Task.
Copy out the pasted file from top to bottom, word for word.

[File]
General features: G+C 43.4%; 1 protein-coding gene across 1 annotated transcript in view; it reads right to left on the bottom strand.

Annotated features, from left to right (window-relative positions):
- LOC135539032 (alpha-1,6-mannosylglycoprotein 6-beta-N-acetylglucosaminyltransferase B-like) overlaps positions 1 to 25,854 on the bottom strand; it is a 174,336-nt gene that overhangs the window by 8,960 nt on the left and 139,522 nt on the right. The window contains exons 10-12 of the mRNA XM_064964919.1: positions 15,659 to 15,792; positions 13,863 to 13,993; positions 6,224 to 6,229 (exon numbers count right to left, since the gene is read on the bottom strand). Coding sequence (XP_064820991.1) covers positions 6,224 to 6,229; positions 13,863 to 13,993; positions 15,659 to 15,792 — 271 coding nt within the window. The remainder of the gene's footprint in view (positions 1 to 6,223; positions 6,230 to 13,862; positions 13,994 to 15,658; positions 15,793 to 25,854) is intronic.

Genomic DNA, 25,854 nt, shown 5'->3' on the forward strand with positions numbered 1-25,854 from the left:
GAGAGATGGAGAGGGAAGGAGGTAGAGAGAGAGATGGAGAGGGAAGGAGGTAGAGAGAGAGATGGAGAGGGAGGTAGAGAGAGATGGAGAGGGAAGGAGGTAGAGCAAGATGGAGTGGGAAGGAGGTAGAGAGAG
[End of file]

General features: G+C 43.4%; 1 protein-coding gene across 1 annotated transcript in view; it reads right to left on the bottom strand.

Annotated features, from left to right (window-relative positions):
- LOC135539032 (alpha-1,6-mannosylglycoprotein 6-beta-N-acetylglucosaminyltransferase B-like) overlaps positions 1 to 25,854 on the bottom strand; it is a 174,336-nt gene that overhangs the window by 8,960 nt on the left and 139,522 nt on the right. The window contains exons 10-12 of the mRNA XM_064964919.1: positions 15,659 to 15,792; positions 13,863 to 13,993; positions 6,224 to 6,229 (exon numbers count right to left, since the gene is read on the bottom strand). Coding sequence (XP_064820991.1) covers positions 6,224 to 6,229; positions 13,863 to 13,993; positions 15,659 to 15,792 — 271 coding nt within the window. The remainder of the gene's footprint in view (positions 1 to 6,223; positions 6,230 to 13,862; positions 13,994 to 15,658; positions 15,793 to 25,854) is intronic.

Genomic DNA, 25,854 nt, shown 5'->3' on the forward strand with positions numbered 1-25,854 from the left:
GAGAGATGGAGAGGGAAGGAGGTAGAGAGAGAGATGGAGAGGGAAGGAGGTAGAGAGAGAGATGGAGAGGGAGGTAGAGAGAGATGGAGAGGGAAGGAGGTAGAGCAAGATGGAGTGGGAAGGAGGTAGAGAGAG